154apt install python3-distutils
     155wget http://download.savannah.gnu.org/releases/gpsd/gpsd-3.21.tar.xz
     156tar xvf gpsd-3.21.tar.xz
     157cd gpsd-3.21
     158ln -s /usr/bin/python3 /usr/bin/python
     159scons && scons check && scons udev-install
     160}}}
     161
     162
     163[=#DPGS]
     164== Differential GPS set up using NTRIP
     165Networked Transport of RTCM via Internet Protocol, or [https://en.wikipedia.org/wiki/Networked_Transport_of_RTCM_via_Internet_Protocol NTRIP], is the protocol that allows us to transmit RTK data between the differential gps basestation which has a fixed known position to any number of GPS clients that can use the RTK correction data. The NTRIP standard is designed and published by [https://www.rtcm.org/ RTCM]. You can read more about the NTRIP protocol [https://igs.bkg.bund.de/root_ftp/NTRIP/documentation/NtripDocumentation.pdf here].
     166
     167Acquiring RTK correction data for high precision GPS with the GW16143 can be done either by pointing to a preexisting source such as ones posted to [http://www.rtk2go.com/ rtk2go], or setting up a source, server, and caster yourself. Keep in mind that RTK correction data effectiveness is diminished over larger distances. For more specifics, see this great [https://www.researchgate.net/publication/241755023_Exploring_GNSS_RTK_performance_benefits_with_GPS_and_virtual_galileo_measurements publication] of RTK experimental findings by Yanming Feng and Jinling Wang.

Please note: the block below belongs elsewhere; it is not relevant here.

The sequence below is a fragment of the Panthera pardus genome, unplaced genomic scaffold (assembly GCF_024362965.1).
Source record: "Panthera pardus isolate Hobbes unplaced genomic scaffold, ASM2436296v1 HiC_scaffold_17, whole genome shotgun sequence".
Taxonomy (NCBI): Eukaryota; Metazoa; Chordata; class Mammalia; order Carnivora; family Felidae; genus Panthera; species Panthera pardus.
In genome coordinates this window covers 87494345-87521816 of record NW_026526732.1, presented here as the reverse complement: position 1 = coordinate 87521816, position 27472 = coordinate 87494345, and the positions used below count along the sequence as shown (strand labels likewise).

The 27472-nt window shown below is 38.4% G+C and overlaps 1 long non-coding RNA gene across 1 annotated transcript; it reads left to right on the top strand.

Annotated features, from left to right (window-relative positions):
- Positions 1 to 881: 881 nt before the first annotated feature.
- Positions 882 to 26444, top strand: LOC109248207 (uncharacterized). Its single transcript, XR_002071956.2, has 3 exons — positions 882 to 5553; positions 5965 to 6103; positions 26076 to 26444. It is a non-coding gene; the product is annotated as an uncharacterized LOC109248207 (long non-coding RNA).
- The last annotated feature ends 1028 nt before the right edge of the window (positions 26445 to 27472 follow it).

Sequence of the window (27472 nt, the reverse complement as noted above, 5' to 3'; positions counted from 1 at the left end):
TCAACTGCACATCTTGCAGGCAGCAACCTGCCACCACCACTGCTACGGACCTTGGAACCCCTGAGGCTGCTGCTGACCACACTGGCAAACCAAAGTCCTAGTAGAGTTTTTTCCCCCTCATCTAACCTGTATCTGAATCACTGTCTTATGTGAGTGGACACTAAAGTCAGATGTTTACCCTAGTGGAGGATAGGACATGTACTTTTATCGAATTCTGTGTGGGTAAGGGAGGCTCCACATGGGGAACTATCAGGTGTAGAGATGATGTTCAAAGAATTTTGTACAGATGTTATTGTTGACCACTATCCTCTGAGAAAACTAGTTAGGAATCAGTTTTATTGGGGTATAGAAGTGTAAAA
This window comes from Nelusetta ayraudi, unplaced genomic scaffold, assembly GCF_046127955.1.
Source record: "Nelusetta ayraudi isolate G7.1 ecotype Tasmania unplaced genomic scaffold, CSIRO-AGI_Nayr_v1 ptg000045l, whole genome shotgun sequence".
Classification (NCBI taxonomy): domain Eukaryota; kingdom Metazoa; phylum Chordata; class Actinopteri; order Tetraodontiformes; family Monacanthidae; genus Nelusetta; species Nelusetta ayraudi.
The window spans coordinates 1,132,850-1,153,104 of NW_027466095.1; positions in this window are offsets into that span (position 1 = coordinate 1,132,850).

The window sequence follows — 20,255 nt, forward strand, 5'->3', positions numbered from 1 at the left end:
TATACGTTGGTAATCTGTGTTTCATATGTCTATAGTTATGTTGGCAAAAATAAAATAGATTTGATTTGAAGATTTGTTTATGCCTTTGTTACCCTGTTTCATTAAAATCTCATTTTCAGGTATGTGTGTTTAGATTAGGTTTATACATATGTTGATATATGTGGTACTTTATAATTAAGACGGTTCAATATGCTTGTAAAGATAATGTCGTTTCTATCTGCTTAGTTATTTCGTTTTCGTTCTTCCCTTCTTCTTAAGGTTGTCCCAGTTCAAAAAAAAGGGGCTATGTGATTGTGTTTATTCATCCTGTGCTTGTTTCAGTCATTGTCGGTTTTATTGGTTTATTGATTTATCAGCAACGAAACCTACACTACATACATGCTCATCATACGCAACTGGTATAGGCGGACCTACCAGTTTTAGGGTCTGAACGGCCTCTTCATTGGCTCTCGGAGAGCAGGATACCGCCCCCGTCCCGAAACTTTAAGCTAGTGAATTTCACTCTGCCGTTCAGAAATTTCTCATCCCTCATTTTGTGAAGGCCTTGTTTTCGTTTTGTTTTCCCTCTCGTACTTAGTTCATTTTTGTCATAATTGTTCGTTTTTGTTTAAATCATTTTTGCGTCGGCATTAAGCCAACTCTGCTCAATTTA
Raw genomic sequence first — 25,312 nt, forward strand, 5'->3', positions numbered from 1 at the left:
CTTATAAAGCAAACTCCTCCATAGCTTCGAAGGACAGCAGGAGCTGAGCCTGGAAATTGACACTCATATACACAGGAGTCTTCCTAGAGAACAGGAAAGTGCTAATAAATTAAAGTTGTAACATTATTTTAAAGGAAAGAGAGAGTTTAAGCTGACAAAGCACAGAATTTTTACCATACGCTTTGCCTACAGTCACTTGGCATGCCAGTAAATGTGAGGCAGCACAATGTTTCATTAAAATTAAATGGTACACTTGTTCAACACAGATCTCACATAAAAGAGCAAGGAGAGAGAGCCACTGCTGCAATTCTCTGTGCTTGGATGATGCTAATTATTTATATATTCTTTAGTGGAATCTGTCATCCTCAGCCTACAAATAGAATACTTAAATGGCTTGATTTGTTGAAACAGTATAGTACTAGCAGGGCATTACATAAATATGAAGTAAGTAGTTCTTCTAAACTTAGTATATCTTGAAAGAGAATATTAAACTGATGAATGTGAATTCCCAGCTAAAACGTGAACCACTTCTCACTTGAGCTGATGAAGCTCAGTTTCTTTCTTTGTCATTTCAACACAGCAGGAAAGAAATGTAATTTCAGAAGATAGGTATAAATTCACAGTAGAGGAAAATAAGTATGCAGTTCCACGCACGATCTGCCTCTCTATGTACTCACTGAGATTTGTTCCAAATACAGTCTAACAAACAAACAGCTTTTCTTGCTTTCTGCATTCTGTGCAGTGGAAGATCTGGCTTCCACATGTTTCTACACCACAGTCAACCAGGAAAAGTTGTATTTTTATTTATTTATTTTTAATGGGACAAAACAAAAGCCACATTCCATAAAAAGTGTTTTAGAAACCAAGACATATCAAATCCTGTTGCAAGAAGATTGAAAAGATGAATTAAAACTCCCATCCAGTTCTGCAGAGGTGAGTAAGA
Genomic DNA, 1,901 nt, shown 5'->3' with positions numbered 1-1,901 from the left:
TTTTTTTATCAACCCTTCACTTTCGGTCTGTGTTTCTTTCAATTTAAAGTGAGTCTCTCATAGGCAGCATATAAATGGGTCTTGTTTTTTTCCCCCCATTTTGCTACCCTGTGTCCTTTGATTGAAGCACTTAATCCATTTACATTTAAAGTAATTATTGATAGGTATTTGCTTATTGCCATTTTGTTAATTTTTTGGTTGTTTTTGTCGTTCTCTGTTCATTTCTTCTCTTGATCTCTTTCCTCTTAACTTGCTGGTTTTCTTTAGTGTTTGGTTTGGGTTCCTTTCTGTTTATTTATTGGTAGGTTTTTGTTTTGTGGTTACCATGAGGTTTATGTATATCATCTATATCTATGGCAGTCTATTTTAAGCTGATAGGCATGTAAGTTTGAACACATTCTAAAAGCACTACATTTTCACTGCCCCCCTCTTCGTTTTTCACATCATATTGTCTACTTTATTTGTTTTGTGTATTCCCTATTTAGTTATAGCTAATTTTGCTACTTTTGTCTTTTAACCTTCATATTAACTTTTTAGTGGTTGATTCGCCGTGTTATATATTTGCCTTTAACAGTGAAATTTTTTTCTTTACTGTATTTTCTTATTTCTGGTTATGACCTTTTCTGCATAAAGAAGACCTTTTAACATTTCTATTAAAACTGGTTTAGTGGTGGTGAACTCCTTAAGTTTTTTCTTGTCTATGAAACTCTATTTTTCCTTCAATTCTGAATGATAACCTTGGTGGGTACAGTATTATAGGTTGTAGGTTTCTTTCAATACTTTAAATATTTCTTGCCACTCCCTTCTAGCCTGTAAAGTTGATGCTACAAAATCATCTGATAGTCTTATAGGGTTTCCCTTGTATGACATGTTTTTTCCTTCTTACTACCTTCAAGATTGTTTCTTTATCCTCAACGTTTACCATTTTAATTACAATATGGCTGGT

168
     169There are a number of open source NTRIP utilities to use for setting up a differential GPS system. Some options and the required configuration steps of the GW16143 are described in the following sections.
     170
     171=== Source
     172The first step in the differential GPS system is the server outputting RTK data. In order to output meaningful RTK data, the source (a.k.a. basestation) needs to either be fed a well known coordinate, or in the case of the ZED-F9P told to execute a survey-in process before outputting the {{{RTCM3}}} messages required by our GW16143 NTRIP client.
     173
     174{{{#!bash
     175ubxtool -p MON-VER | grep PROT # find protocol version
     176export UBXOPTS="-P 27.11"
     177ubxtool -p RESET # factory reset
     178ubxtool -e BINARY # enable binary messages
     179ubxtool -d NMEA # disable NMEA messages
     180ubxtool -p NAV-SVIN # see current survey in status
     181ubxtool -e SURVEYIN3 # start survey, defaults to 5 minute survey, 50m or better accuracy
     182ubxtool -e RTCM3 # start outputting RTCM messages
     183}}}
     184
     185These {{{RTCM3}}} messages contain the RTK data required for offset calculations client side, and once the device has been configured to output them no additional register modifications are necessary.
     186
     187=== !Server/Caster
     188[http://www.rtklib.com/ RTKlib] has all the components necessary for creating a custom NTRIP server and caster (see the [wiki:expansion/gw16143#CustomSolutions custom solutions] for more info). However if you are looking for a preexisting solution you can use the [https://github.com/Stefal/rtkbase rtkbase] and [https://github.com/baidu/ntripcaster ntripcaster]. Both are open source, ZED-F9P supported, and use RTKlib as examples for further development.